At least one audience, though, lacked appreciation for Gardiner’s poetry. Local singer-songwriter Jason Feddy recalled a gig playing background music at a private party where Gardiner borrowed a mic to recite his own poetry.

“No one’s paying attention to him,” Feddy recalled. Then Gardiner’s voice changed the room’s temperature with a soliloquy. “When he did Shakespeare, Orange County socialites fell silent,” said Feddy, who also felt completely upstaged, but went on to team up with Gardiner in 20 performances of “Shakespeare’s Fool.” They paired 10 original Feddy songs with Gardiner’s readings from the Bard’s plays in various venues, including schools. “He was very good at explaining language,” said Feddy, who noted Gardiner’s support for the spoken word in a community dominated by visual arts.

Local poet Ellen Kempler also admired Gardiner’s devotion to the written and spoken word. For years, Gardiner helped organize the library’s annual poetry contest, which welcomed entries from kindergartners through adults. Award recipients, among them Kempler, read their works at an awards ceremony. Gardiner would place a stool at the podium for young contestants or invite siblings to read for winners unnerved by public speaking.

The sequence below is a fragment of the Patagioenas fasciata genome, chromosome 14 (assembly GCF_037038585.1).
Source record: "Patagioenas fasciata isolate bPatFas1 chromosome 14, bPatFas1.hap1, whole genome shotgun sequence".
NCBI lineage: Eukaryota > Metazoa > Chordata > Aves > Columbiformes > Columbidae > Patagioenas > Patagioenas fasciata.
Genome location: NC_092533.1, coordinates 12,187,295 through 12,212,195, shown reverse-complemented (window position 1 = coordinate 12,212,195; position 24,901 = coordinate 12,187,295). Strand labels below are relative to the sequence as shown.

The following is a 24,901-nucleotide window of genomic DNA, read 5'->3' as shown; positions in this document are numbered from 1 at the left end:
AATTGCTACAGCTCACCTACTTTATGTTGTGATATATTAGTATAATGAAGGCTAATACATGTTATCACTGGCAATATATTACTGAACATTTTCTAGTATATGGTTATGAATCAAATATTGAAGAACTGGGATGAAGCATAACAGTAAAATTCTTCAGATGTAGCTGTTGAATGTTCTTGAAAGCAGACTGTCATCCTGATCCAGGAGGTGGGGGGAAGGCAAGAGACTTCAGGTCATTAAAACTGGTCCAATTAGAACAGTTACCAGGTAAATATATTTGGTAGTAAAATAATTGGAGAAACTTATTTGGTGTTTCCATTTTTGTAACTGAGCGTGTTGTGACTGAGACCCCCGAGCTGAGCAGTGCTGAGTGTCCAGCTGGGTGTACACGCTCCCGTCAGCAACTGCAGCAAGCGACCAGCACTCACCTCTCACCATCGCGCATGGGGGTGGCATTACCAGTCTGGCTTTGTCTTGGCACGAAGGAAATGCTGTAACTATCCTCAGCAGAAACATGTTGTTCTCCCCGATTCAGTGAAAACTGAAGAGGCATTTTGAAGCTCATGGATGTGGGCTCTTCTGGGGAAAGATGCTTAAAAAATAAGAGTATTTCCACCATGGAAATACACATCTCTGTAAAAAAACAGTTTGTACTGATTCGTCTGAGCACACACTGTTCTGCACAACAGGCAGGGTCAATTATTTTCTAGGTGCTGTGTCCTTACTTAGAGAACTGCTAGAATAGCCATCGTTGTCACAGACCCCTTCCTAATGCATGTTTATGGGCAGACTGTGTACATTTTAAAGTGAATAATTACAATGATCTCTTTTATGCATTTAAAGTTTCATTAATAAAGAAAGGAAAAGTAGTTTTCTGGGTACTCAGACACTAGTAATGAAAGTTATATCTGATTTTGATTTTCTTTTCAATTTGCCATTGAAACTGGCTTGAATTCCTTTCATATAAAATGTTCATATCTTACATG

“Our schools don’t teach creative writing,” said Kempler. The contest “gave teachers a way to work this into the curriculum.”

Gardiner “lived poetry,” Kempler said. “He wanted everyone to make a place in their lives for poetry and that it deserved to be celebrated. There’s not a lot of opportunity for it in this town.”

Michele McCormick remembered Gardiner’s ebullience sharing a date for a reading from his latest book of poetry. When she expressed her disappointment about being out of town, he volunteered to read to her on the spot. “With that rhythmic, lyrical resonant bass,” she said, Gardiner read a selection, the work he composed as a birthday gift to her a year earlier, which was included in “Rogue Waves.” McCormick cried. Gardiner did as well.

“It reflected his vulnerability and his love for connecting with others through verse,” she said.

McCormick reread the work again after Gardiner’s death, finding prescience in its final stanzas. “It was his way of reaching out, of saying we will resume our conversation.”

A Sampler of Gardiner Poetry

Gardiner at a reading.

Gardiner at a reading.